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Williams v. Walker-Thomas Furniture Co.

Citation. 350 F.2d 445 (D.C. Cir. 1965)
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Brief Fact Summary.

Appellee Walker-Thomas Furniture Co., a retailer of furniture, leased items to consumers pursuant to a contract that stated Appellee would retain title of the furniture until the total of the lease payments made equaled the stated value of the piece of furniture, at which time the consumer would own the furniture.  Each contract inconspicuously contained a provision stating that if more than one item is purchased the monthly payments shall be applied pro rata among all the items purchased, thereby allowing Appellee to retain title on each piece of furniture longer.

Synopsis of Rule of Law.

An unreasonable and unconscionable contract, not void for fraud, will be enforced, but the damages will be only what the suing party is equitably entitled to.


Appellee operated a retail furniture store.  Appellee permitted consumers to purchase furniture by paying monthly installments.  Such purchases were governed by a form contract that provided the value of the item and purported to lease the item for a monthly payment.  The contract stated that the appellee would retain title to the furniture until the total of all monthly payments equaled the value of the item.  In the event of default, the appellee could repossess the item.  The contract also contained an obscure provision that allowed the appellee to apply each monthly payment pro rata to all outstanding leases.  The effect of such a provision is to keep a balance due on every item until there was no balance due on any of the items.  This gave Appellees the right to repossess all items in the case of a default.  Appellants Thorne and Williams both purchased items that were repossessed under a purchase contract.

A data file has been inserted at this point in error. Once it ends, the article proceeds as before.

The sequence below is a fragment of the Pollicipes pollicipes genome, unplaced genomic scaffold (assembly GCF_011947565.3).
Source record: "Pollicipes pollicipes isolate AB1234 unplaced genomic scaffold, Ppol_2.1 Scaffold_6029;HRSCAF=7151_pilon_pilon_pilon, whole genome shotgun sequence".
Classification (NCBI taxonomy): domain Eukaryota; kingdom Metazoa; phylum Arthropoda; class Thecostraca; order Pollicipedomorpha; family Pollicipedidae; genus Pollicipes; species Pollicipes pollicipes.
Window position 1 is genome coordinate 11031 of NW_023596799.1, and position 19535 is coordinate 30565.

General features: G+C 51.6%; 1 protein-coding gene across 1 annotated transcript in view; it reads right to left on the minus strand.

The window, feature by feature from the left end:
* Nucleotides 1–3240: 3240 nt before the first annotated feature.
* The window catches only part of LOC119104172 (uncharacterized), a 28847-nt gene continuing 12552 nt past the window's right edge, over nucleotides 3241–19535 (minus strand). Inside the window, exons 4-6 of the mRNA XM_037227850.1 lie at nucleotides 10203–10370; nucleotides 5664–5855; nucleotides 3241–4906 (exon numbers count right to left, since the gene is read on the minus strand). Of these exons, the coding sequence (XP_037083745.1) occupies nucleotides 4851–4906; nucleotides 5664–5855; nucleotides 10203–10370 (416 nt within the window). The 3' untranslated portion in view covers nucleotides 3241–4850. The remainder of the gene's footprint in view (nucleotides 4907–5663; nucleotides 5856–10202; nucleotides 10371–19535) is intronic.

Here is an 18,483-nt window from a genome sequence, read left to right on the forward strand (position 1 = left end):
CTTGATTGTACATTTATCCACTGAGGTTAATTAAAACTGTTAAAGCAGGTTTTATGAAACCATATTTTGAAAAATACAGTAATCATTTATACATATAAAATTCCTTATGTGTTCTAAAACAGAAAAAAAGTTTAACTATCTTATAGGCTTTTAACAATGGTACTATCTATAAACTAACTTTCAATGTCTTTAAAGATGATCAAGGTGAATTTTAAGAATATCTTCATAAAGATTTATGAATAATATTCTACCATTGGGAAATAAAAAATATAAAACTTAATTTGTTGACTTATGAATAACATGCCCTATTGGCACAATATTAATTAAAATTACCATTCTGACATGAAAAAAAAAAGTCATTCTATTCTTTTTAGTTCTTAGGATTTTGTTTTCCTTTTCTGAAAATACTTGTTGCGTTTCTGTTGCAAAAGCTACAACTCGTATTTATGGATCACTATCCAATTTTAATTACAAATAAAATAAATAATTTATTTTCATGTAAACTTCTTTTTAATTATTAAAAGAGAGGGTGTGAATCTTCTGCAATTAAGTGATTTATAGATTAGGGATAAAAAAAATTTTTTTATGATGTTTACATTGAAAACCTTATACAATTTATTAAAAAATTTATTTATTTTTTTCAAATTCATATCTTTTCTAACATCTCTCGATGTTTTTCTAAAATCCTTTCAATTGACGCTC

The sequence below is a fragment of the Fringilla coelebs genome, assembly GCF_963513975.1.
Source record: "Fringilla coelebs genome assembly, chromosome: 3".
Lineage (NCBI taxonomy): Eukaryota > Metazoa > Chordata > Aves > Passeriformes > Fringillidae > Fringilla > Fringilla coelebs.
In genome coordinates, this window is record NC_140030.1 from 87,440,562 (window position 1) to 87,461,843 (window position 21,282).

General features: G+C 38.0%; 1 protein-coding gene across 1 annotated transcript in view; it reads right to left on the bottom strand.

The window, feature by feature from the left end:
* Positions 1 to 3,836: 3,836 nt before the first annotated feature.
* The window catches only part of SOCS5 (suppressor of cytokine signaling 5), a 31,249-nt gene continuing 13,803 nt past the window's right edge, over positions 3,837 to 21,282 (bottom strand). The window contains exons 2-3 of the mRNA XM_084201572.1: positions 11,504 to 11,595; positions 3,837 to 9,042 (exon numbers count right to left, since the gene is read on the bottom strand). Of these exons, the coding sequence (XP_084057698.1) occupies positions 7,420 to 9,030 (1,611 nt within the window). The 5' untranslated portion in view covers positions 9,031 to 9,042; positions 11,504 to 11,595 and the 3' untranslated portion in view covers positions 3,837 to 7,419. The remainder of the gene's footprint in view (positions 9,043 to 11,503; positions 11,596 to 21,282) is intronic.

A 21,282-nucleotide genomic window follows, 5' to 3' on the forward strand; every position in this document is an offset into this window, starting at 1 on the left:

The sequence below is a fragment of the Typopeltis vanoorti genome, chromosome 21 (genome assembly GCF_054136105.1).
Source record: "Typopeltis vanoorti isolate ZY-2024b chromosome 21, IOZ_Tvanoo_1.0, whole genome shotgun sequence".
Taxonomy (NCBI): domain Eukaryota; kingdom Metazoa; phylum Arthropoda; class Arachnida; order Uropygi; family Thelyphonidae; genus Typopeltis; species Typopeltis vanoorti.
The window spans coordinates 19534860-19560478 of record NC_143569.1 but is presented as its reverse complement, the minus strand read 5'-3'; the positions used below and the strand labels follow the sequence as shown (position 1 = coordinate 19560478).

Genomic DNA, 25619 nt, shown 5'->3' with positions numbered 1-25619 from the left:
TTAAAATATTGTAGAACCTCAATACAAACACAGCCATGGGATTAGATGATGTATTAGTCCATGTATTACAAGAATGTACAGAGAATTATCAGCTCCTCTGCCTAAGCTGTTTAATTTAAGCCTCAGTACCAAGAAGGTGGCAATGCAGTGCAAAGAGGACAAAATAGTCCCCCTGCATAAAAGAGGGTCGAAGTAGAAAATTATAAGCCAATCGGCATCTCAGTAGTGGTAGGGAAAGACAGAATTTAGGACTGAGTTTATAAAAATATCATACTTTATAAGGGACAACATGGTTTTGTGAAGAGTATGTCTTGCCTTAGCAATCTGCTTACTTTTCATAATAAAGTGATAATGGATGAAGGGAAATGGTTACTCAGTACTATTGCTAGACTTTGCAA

Did the lower courts properly reject Appellants’ argument that the contracts are unconscionable and thus unenforceable?


No.  An unreasonable and unconscionable contract, not void for fraud, will be enforced, but the damages will be only what the suing party is equitably entitled to.  Unconscionability means the lack of meaningful choice for one party combined with unreasonably favorable terms for the other party.  Since the lower courts did not believe that enforcement of the contracts could be refused no factual findings were made.  Therefore, it was not determined whether these contracts were unconscionable.


The dissent (which, whether mislabeled or intentionally termed a dissent, is actually a concurrence) merely emphasizes that a cautious approach must be taken to solve the problem of unconscionable contracts in consumer transactions.


Unconscionable contracts are not void, but rather, the party who benefits from the unconscionable contract is only entitled to the remedies that equity demands.

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